View Actual Article

By Mike Wagner | Thursday, March 15, 2018

When shipping millions of tons of material from coast to coast, contractors can’t afford to get derailed by details. But recent changes to shipping rules and labor availability are creating headaches for suppliers of all sizes — and if they don’t get solved quickly, they could lead to bigger problems down the road.

Here are three tactical shipping challenges that will impact the construction industry in 2018, and possibly well into the future.

Higher Shipping Rates Due to Mandatory ELD Compliance

In 2015, FMCSA established a new electronic logging device (ELD) mandate that clarifies how drivers are required to log and report their hours. The mandate’s goal is to improve road safety and efficiency while minimizing driver exhaustion.

However, to comply with this mandate, many operators must install new ELDs fleet-wide. While these devices can also measure driver data such as speed and braking and provide real-time routing assistance — all of which arguably helps improve driver performance while reducing wear and tear on machine and driver alike — the cost of implementing all these new devices is finally affecting shipping rates.

December 2017 was the ELD mandate’s first compliance deadline, with an expected “hard deadline” of April 1. This means if a truck isn’t equipped to pass the mandate today, it could start to incur fines until it’s proven to be compliant. One exception is that if the fleet already has Automatic Onboard Recording Devices (AOBRD) installed, their use has been grandfathered in under the mandate until December 2019… at which time they’ll need to be replaced with fully-compliant ELDs.

The cost of all of these new digital investments will need to be recouped, which means shippers need to find creative ways to fund their fleet’s ELD mandate compliance without hurting their bottom line.

Driver Shortages Create Demand — and Wage Hikes

Until the robotic or autonomous truck revolution arrives, America still runs on human power.

More than two million truck drivers across the country are responsible for delivering over 70 percent of all goods consumed in the U.S., which could lead a data lover to believe that trucking is a booming career path.

Instead, they might be confused by the reality of the numbers.

Despite ATA job projections that the trucking industry needs to find nearly one million new drivers to meet rising industry demand, there’s still a shortage of qualified applicants that could lead to a shortfall of over 150,000 drivers by 2026.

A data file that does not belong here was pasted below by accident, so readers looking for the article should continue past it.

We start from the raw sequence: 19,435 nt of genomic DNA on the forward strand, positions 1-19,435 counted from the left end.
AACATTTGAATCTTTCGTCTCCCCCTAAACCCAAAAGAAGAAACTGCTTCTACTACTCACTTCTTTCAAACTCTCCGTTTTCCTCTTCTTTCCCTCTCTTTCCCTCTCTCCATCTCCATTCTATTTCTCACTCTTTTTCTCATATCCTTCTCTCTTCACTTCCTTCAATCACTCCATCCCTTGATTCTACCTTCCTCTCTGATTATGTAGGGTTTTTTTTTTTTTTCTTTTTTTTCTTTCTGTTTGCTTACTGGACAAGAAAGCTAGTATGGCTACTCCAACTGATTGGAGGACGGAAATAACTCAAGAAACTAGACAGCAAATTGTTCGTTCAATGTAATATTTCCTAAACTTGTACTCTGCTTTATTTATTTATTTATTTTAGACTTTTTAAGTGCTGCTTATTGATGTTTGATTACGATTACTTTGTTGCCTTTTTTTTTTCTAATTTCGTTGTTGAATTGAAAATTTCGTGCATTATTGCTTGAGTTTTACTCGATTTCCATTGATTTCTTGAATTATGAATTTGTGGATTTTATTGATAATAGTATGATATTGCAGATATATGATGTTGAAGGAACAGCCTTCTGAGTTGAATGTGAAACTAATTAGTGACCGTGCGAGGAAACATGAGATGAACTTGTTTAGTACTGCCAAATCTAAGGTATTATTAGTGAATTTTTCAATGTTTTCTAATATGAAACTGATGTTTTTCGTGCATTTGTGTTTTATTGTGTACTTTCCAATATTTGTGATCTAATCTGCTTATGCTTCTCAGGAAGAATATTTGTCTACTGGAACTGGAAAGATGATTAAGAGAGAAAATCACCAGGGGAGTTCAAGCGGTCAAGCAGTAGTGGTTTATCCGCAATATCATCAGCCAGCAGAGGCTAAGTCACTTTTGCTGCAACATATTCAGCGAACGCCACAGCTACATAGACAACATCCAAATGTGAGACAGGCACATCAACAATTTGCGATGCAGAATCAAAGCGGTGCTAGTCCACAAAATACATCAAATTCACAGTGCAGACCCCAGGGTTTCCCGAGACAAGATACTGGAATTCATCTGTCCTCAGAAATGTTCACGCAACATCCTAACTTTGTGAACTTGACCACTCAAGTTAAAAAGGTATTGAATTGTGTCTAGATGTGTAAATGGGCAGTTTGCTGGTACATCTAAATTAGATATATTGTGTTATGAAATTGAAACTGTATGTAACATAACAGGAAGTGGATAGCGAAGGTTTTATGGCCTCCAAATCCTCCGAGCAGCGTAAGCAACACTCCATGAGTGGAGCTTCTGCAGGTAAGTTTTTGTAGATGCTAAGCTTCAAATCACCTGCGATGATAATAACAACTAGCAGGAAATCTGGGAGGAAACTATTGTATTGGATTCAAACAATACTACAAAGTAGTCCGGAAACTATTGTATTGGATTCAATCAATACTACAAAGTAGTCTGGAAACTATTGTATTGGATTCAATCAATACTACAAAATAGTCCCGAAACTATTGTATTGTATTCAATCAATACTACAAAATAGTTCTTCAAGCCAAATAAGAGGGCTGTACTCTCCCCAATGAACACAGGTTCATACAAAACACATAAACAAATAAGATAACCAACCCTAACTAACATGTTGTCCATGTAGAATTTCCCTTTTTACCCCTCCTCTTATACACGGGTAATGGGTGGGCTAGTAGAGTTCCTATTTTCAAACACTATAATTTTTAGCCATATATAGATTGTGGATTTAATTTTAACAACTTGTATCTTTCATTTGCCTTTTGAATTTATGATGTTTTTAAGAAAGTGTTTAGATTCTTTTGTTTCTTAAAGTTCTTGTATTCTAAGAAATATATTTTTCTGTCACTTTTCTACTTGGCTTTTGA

Whether the absence of new drivers is due to increased interested in other fields or because potential entrants are finally starting to believe all the “AI is about to make drivers obsolete” hype is anyone’s guess. However, the impact of this labor shortage on wages and shipping rates is very real. Some companies are even delaying shipments to avoid paying premium wages, hoping that an influx of new drivers will bring prices down.

In the meantime, experienced drivers often find themselves competing for better wages in a top-heavy market. This creates an expensive vacuum in the middle of the industry and a dangerously narrow pipeline of new talent arriving to fill it.

MABD and OTIF Ripple Effects

Although Walmart and Amazon don’t sell concrete (yet), the choices they make in their perpetual efficiency war often have long-term effects on other industries.

In this case, a tweak to Walmart’s supply chain rules will now penalize its suppliers for delivering early or late, as well as for delivering less than 100 percent of an expected shipment. Starting in February 2018, Walmart’s FTL suppliers must arrive exactly on the Must Arrive-By Date (MABD) 95 percent of the time or face a penalty, while LTL suppliers must arrive on the MABD at least 36 percent of the time, with performance improvements expected over time.
Non-compliance with the 100 percent accuracy rule will result in a fine (or chargeback) of 3 percent of the shipment’s “missing case” value and early shipments will also incur additional penalties.

Walmart is tired of absorbing its suppliers’ time management and supply chain issues, so it’s going to fine them until they get things right — and because shipping logistics can already be a nightmare for some suppliers, Walmart expects to make a lot of profit from levying all these fines.

In fact, Walmart’s new On Time In Full (OTIF) policy is projected to create up to a billion dollars in new revenue via penalties for its suppliers. If this revenue-creation strategy works for the world’s largest retailer, other industries will quickly adopt these rules too.

How Should Smart Companies Prepare to Meet These Challenges?

While all three of these issues have their own causes and effects, there are several choices a company can make today to help defend itself from spiraling costs across the board.

First, evaluate the efficiency of the company’s entire supply chain. Which segments consistently operate without a hitch? Where are the biggest headaches? What can reliable systems teach about the components that obviously need improvement?

Second, invest in the best people. The stars of an organization who maximize their own productivity, develop new initiatives and help keep employees, customers and vendors happy are the best defense against any challenge. Equipment and processes are guaranteed to change over time, but hiring and retaining star employees never goes out of style.

Lastly, ally with experts who can solve problems before they start. Don’t let new changes in technology, logistics or surprises in the labor market break the focus on long-term success. By staying on top of market trends and investing in tomorrow’s solutions today, contractors can avoid the sudden challenges that keep the competition awake at night.